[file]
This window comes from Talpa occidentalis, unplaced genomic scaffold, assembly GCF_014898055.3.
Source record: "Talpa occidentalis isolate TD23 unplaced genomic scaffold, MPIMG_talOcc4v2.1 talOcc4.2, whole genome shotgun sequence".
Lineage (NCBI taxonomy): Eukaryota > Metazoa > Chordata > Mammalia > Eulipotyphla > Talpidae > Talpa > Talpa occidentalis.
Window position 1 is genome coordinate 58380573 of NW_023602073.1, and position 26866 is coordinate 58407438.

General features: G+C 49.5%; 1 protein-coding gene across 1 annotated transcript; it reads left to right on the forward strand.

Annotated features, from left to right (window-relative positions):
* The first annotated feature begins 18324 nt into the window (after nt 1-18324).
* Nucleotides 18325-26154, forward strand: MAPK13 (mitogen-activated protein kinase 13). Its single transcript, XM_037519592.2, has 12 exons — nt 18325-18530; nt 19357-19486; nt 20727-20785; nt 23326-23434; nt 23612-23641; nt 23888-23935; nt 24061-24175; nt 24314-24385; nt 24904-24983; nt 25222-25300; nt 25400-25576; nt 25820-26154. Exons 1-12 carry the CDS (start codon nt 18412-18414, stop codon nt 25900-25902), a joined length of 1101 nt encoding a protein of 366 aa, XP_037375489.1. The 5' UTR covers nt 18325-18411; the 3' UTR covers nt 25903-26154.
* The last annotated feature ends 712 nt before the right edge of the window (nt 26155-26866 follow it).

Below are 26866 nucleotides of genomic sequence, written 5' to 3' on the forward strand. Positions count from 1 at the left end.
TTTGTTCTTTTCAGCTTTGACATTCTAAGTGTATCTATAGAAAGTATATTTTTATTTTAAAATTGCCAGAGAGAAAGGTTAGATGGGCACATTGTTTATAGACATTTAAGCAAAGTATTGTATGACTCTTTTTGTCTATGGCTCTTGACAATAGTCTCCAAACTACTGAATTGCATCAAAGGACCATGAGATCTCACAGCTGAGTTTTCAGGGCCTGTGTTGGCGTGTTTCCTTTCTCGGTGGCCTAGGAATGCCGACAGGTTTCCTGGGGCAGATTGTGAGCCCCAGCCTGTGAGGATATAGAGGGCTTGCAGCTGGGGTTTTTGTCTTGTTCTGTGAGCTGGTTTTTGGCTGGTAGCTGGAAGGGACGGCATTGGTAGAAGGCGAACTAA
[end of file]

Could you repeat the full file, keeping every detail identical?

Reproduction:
This window comes from Talpa occidentalis, unplaced genomic scaffold, assembly GCF_014898055.3.
Source record: "Talpa occidentalis isolate TD23 unplaced genomic scaffold, MPIMG_talOcc4v2.1 talOcc4.2, whole genome shotgun sequence".
Lineage (NCBI taxonomy): Eukaryota > Metazoa > Chordata > Mammalia > Eulipotyphla > Talpidae > Talpa > Talpa occidentalis.
Window position 1 is genome coordinate 58380573 of NW_023602073.1, and position 26866 is coordinate 58407438.

General features: G+C 49.5%; 1 protein-coding gene across 1 annotated transcript; it reads left to right on the forward strand.

Annotated features, from left to right (window-relative positions):
* The first annotated feature begins 18324 nt into the window (after nt 1-18324).
* Nucleotides 18325-26154, forward strand: MAPK13 (mitogen-activated protein kinase 13). Its single transcript, XM_037519592.2, has 12 exons — nt 18325-18530; nt 19357-19486; nt 20727-20785; nt 23326-23434; nt 23612-23641; nt 23888-23935; nt 24061-24175; nt 24314-24385; nt 24904-24983; nt 25222-25300; nt 25400-25576; nt 25820-26154. Exons 1-12 carry the CDS (start codon nt 18412-18414, stop codon nt 25900-25902), a joined length of 1101 nt encoding a protein of 366 aa, XP_037375489.1. The 5' UTR covers nt 18325-18411; the 3' UTR covers nt 25903-26154.
* The last annotated feature ends 712 nt before the right edge of the window (nt 26155-26866 follow it).

Below are 26866 nucleotides of genomic sequence, written 5' to 3' on the forward strand. Positions count from 1 at the left end.
TTTGTTCTTTTCAGCTTTGACATTCTAAGTGTATCTATAGAAAGTATATTTTTATTTTAAAATTGCCAGAGAGAAAGGTTAGATGGGCACATTGTTTATAGACATTTAAGCAAAGTATTGTATGACTCTTTTTGTCTATGGCTCTTGACAATAGTCTCCAAACTACTGAATTGCATCAAAGGACCATGAGATCTCACAGCTGAGTTTTCAGGGCCTGTGTTGGCGTGTTTCCTTTCTCGGTGGCCTAGGAATGCCGACAGGTTTCCTGGGGCAGATTGTGAGCCCCAGCCTGTGAGGATATAGAGGGCTTGCAGCTGGGGTTTTTGTCTTGTTCTGTGAGCTGGTTTTTGGCTGGTAGCTGGAAGGGACGGCATTGGTAGAAGGCGAACTAA